Chiesa di Santa Passera alla Magliana, Rome

4.5
#1358 of 2,927 in Things to do in Rome
Santa Passera is a church in the south of Rome on the other bank of the curve in the river Tiber from the Basilica of Saint Paul Outside the Walls. The current church, erected in the ninth century, incorporated a Roman tomb. The church served a small community of miners who worked in the tuff quarries of the nearby hills.The interior retains some remnants of medieval frescoes.NameThere is no Saint Passera. Its name is a linguistic corruption of "Abbas Cyrus" ("Father Cyrus"), by way of Abbaciro, Appaciro, Appacero, Pacero, Pacera, and finally Passera. This name is in reference to the Egyptian saints Cyrus and John, whose relics were brought to Rome in the fifth century.
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Chiesa di Santa Passera alla Magliana Reviews
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4.5
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  • On an ancient pagan mausoleum on the bank of the Tiber, near Via Portuense, a small church dedicated to San Abbaciro was erected, whose name was later transformed into Passera. Inside medieval frescoes attributed to two hands, a painter who knows the work of Cavallini and another perhaps follower of Iacopo Turriti. Absolutely to see.
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  • Beautiful Church dedicated to Santa Passera, already existing around the century. 8 a.m., built on a pre-existing Roman Tomb. At its origins it was named after the Egyptian saints Cyrus and John, and since the 11th century, its name has gradually been transformed into Abbas Cyrus, Appaciro, Pacer, Pacera and finally Passera: saint never existed. I only visited the Church (which from today closes and reopens in October) while the hypogeum is more complicated to be able to make an appointment for the visit, but in October I will equip myself. Beautiful remains of the frescoes currently located behind, to the right and above the altar, while the frescoes (so I was told by a gentleman who was in the Church) of the underground have been almost completely lost, especially for the floods of the Tiber, near which the Church was built, occurred over the centuries. To visit!
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  • Far from the center, built using a pre-existing Roman mausoleum, dedicated first to Santa Prudenziana and then to the saints Cyrus and Giovanni da Edessa, of whom he kept the relics, he has inside Byzantine frescoes of the same school as St. Mary Antiqua, and in the most recent apse of the Cavallini school in the late 1200s. For fans of the Middle Ages.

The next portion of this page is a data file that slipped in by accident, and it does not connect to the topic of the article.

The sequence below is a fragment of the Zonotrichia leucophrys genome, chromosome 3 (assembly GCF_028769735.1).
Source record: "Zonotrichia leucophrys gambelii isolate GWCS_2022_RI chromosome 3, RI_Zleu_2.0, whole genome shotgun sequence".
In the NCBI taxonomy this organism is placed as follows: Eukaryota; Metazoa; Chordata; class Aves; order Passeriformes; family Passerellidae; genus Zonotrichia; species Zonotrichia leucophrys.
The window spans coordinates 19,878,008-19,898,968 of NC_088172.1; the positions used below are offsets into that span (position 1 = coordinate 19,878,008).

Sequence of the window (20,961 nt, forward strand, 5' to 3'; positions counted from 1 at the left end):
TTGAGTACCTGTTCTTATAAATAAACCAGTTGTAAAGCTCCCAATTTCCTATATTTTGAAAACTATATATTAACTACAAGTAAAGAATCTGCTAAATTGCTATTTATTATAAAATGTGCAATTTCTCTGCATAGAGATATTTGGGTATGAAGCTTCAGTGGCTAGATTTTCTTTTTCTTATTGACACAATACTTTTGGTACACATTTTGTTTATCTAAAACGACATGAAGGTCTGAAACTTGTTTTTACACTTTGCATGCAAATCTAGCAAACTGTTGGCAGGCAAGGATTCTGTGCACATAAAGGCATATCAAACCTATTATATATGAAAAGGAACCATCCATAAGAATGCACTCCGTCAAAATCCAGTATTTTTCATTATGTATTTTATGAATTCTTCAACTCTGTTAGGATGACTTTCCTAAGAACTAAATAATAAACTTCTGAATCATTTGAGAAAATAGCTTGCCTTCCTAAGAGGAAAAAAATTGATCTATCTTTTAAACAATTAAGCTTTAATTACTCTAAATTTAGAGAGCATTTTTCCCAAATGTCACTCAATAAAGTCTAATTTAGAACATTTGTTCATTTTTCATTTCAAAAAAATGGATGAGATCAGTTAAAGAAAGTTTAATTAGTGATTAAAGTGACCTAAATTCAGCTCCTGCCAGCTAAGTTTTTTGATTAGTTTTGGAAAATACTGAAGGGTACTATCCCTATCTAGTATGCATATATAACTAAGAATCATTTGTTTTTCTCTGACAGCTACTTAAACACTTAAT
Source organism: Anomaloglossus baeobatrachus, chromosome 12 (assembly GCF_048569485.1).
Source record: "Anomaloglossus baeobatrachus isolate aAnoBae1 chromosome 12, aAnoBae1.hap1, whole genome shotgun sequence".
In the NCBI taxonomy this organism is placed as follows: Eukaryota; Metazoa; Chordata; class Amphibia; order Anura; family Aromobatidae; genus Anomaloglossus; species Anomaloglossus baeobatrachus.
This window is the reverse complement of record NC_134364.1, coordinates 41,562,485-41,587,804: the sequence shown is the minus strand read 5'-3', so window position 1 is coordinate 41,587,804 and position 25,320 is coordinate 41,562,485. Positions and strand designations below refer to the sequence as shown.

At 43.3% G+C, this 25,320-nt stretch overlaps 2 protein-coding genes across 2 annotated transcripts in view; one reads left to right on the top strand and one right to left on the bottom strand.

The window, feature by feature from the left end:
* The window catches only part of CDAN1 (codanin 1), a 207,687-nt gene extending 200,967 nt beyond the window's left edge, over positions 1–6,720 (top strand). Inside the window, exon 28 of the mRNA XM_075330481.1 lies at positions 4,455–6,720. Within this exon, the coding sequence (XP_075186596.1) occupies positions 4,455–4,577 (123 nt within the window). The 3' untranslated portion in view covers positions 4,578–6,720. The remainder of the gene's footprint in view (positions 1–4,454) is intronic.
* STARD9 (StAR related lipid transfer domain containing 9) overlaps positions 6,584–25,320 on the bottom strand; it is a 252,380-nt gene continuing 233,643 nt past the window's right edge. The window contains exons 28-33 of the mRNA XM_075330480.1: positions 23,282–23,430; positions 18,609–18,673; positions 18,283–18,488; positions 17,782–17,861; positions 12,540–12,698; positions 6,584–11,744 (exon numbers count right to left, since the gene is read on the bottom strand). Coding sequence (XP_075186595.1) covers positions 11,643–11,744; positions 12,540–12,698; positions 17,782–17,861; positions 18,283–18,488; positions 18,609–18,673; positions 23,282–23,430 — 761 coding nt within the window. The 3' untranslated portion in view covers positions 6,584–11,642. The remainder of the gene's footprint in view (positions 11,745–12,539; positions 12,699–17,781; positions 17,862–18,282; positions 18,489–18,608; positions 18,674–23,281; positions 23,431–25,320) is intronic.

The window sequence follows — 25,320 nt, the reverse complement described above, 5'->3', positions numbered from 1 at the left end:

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Google
  • A medieval jewel in Magliana where you cannot expet it. Tbe name is "false" a Saint called Passera doesn't exist and it comes from a mistake. The church is usually closed. Inside paints..
  • Santa will pass The Church of Santa Passera is a Roman church dating from the early fifth century, renovated and enlarged in the FOURTEENTH century, built on the remains of a Roman mausoleum and a crypt dating back to the second half of the II century. A small church that was part of the Arvali forest. But not as poor as it would have been logical for a little country church. His frescoes are beautiful. Sadly raked, and forgotten. Of the crypt remains little but what remains is exceptional. The vault hides little secrets that has revealed to me the Guardian "The Last of the Templars". A kind man over 80 years old...... But you wouldn't say! He has revealed so many secrets and many wonderful stories. Including his life too. It's worth a visit. And you will discover things that you humans..........
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  • Very small place but full of suggestions. Its history is linked to the Tiber River and takes us back over the centuries when the river was experienced as a major communication artery. I met an affable and knowledgeable guide who told us several stories. Anecdotes and legends making us relive the various periods of which this place is rich.
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  • It's not always open to the public, but it's worth seeing... A piece of history where you don't expect it
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  • Santa will pass The Church of Santa Passera is a Roman church dating from the early fifth century, renovated and enlarged in the FOURTEENTH century, built on the remains of a Roman mausoleum and a crypt dating back to the second half of the II century. A small church that was part of the Arvali forest. But not as poor as it would have been logical for a little country church. His frescoes are beautiful. Sadly raked, and forgotten. Of the crypt remains little but what remains is exceptional. The vault hides little secrets that has revealed to me the Guardian "The Last of the Templars". A kind man over 80 years old...... But you wouldn't say! He has revealed so many secrets and many wonderful stories. Including his life too. It's worth a visit. And you will discover things that you humans..........
    View original
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